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Let’s cut to the chase and talk about what everyone, okay almost everyone, has been talking about over the last week or so: white supremacy. The events that unfolded in Charlottesville, VA provided a platform for an international discussion surrounding white supremacy, a discussion that’s been much needed given the state of racial/ethnic relations in North America especially.  

Let’s be clear though: although the tragedy of Charlottesville has propelled the white supremacist discourse to a larger stage, there have been many people (especially people of colour) who were already aware of the ways that white supremacy existed visibly (ie. in organized groups) and invisibly (ie. systems and structures) in their own nation’s context. That being said, permit me to share with you the top two reasons why Canadians should view the events that occurred in Charlottesville as a warning flare:

  1. White supremacy is alive and well in Canada. It is alive in overt ways through the mobilizing and organizing efforts of nationalist groups. Rallies are popping up in places like Calgary, AB, Vancouver, BC and Toronto, ON. (Read this CBC story for more detail: White Nationalist Groups on the Rise in Canada.) It is alive in covert ways through the systems, structures, and policies that were designed to privilege White people and marginalize racialized people. A group of Canadian NGOs recently testified to the reality of this to an international stage at the United Nations Committee on the Elimination of Racial Discrimination (CERD Committee).  They submitted a joint statement, which concluded that Canada “... has failed to comply with its own domestic human rights laws regarding racial discrimination and Indigenous rights.” (Read more: NGOs Tell UN Panel Canada is Failing on Ending Racism: Paradkar, Toronto Star.)
  2. The global humanitarian crisis has resulted in Canada increasing in ethnic diversity.  As I write this newsletter, Montreal’s Olympic Stadium has been converted into a temporary refugee shelter for asylum seekers. (Read more in this CBC story.) As beautiful as this may be, this provides a recipe for a quiet storm since the average Canadian has not unpacked on an individual level how white supremacy has shaped their perceptions on those who are different than themselves. The presence of vulnerable and identifiable people groups coupled with unaddressed (often latent and dormant) racial and ethnic prejudices and stereotypes offers the potential for pseudo-relationship formations, the development of insular cultural enclaves, and increased demand for integration and assimilation into white dominant culture.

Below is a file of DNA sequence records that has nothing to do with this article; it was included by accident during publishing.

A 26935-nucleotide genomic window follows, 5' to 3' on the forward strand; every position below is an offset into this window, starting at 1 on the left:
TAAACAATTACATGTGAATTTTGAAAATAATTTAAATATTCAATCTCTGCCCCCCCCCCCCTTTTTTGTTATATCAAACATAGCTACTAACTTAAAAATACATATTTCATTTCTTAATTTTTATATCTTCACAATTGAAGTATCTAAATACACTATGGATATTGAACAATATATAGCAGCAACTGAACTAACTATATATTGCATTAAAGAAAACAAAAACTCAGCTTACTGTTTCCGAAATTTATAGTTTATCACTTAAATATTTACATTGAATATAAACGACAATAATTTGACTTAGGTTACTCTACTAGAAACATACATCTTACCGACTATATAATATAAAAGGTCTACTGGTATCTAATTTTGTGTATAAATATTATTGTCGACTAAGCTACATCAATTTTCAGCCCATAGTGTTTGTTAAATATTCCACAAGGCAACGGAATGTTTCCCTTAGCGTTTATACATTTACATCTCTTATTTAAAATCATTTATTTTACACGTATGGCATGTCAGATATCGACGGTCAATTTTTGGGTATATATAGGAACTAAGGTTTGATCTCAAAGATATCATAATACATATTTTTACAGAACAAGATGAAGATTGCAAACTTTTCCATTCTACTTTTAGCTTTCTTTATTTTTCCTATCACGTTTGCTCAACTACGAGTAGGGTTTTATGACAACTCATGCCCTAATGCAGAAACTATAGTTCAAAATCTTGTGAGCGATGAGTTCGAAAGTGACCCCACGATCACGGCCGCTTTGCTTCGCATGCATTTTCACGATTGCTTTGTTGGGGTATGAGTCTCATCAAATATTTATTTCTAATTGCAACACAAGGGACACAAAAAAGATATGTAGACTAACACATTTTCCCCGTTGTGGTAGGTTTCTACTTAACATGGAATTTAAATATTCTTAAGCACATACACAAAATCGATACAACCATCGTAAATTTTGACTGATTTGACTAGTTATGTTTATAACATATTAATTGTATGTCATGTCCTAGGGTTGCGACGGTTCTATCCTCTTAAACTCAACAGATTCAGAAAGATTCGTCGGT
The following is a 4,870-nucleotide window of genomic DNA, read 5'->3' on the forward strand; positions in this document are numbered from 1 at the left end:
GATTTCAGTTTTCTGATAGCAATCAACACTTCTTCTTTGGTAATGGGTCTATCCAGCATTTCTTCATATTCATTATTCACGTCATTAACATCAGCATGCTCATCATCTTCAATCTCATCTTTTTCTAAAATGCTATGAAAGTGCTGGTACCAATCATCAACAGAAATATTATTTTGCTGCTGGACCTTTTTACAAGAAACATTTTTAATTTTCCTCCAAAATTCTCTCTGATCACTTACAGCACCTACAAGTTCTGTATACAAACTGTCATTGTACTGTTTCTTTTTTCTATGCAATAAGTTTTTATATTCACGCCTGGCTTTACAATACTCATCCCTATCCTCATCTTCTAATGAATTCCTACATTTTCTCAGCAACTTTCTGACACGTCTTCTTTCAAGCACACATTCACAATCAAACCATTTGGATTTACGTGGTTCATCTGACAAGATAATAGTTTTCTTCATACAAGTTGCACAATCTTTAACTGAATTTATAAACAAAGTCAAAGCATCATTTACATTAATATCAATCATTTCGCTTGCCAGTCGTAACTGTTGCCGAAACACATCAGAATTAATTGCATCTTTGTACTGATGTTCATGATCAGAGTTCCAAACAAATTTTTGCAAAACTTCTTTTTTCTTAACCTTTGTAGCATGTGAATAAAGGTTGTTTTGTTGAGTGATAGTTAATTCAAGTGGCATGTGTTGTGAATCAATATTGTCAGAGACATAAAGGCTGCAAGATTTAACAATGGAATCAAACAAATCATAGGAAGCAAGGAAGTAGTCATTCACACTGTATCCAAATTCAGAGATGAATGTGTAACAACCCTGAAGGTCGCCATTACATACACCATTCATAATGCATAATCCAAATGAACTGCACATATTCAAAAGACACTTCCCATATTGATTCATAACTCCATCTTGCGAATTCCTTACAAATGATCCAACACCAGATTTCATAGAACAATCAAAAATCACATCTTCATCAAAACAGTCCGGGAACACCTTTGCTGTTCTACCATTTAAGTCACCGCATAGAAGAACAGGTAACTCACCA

I believe that there are two kinds of people in this world: those who learn primarily through personal experience and those who learn primarily from the experiences of others. Charlottesville and the United States as a whole is offering humanity a learning opportunity at great expense to themselves. This opportunity is no different than that which any other nation over the ages has offered during time of turmoil. The question is: what will Canada, and more specifically the Canadian church, choose to do with this learning experience? I pray that we will be introspective and choose to be proactive rather than reactive so that we can truly live as reconciled people that seek the shalom of the places where we live.  

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